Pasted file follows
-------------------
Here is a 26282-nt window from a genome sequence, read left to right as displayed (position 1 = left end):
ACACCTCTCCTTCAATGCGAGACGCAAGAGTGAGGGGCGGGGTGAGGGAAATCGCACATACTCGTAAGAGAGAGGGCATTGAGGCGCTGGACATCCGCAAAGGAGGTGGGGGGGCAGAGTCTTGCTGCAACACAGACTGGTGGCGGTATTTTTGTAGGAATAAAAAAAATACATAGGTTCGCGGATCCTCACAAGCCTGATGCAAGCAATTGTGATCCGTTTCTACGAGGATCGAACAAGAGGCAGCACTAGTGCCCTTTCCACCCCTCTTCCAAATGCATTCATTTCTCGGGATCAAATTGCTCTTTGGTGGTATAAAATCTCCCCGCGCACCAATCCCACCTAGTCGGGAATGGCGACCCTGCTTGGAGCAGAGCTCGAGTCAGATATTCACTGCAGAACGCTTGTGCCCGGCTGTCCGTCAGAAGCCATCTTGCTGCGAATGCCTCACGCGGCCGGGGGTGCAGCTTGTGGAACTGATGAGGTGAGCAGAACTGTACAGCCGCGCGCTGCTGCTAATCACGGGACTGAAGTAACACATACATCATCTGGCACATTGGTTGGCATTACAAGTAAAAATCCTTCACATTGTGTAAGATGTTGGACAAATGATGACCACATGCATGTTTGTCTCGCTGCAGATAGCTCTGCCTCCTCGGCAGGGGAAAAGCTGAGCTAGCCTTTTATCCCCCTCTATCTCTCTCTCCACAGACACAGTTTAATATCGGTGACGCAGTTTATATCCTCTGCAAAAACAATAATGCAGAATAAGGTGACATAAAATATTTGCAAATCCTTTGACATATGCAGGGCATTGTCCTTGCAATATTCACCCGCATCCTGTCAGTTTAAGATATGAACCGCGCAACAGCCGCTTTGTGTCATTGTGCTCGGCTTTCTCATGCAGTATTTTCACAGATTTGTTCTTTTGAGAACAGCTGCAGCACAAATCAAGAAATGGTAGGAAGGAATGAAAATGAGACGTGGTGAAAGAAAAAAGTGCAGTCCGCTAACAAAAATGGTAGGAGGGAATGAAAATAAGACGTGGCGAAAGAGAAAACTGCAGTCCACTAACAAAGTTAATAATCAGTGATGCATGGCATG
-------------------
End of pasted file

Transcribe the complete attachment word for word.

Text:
Here is a 26282-nt window from a genome sequence, read left to right as displayed (position 1 = left end):
ACACCTCTCCTTCAATGCGAGACGCAAGAGTGAGGGGCGGGGTGAGGGAAATCGCACATACTCGTAAGAGAGAGGGCATTGAGGCGCTGGACATCCGCAAAGGAGGTGGGGGGGCAGAGTCTTGCTGCAACACAGACTGGTGGCGGTATTTTTGTAGGAATAAAAAAAATACATAGGTTCGCGGATCCTCACAAGCCTGATGCAAGCAATTGTGATCCGTTTCTACGAGGATCGAACAAGAGGCAGCACTAGTGCCCTTTCCACCCCTCTTCCAAATGCATTCATTTCTCGGGATCAAATTGCTCTTTGGTGGTATAAAATCTCCCCGCGCACCAATCCCACCTAGTCGGGAATGGCGACCCTGCTTGGAGCAGAGCTCGAGTCAGATATTCACTGCAGAACGCTTGTGCCCGGCTGTCCGTCAGAAGCCATCTTGCTGCGAATGCCTCACGCGGCCGGGGGTGCAGCTTGTGGAACTGATGAGGTGAGCAGAACTGTACAGCCGCGCGCTGCTGCTAATCACGGGACTGAAGTAACACATACATCATCTGGCACATTGGTTGGCATTACAAGTAAAAATCCTTCACATTGTGTAAGATGTTGGACAAATGATGACCACATGCATGTTTGTCTCGCTGCAGATAGCTCTGCCTCCTCGGCAGGGGAAAAGCTGAGCTAGCCTTTTATCCCCCTCTATCTCTCTCTCCACAGACACAGTTTAATATCGGTGACGCAGTTTATATCCTCTGCAAAAACAATAATGCAGAATAAGGTGACATAAAATATTTGCAAATCCTTTGACATATGCAGGGCATTGTCCTTGCAATATTCACCCGCATCCTGTCAGTTTAAGATATGAACCGCGCAACAGCCGCTTTGTGTCATTGTGCTCGGCTTTCTCATGCAGTATTTTCACAGATTTGTTCTTTTGAGAACAGCTGCAGCACAAATCAAGAAATGGTAGGAAGGAATGAAAATGAGACGTGGTGAAAGAAAAAAGTGCAGTCCGCTAACAAAAATGGTAGGAGGGAATGAAAATAAGACGTGGCGAAAGAGAAAACTGCAGTCCACTAACAAAGTTAATAATCAGTGATGCATGGCATG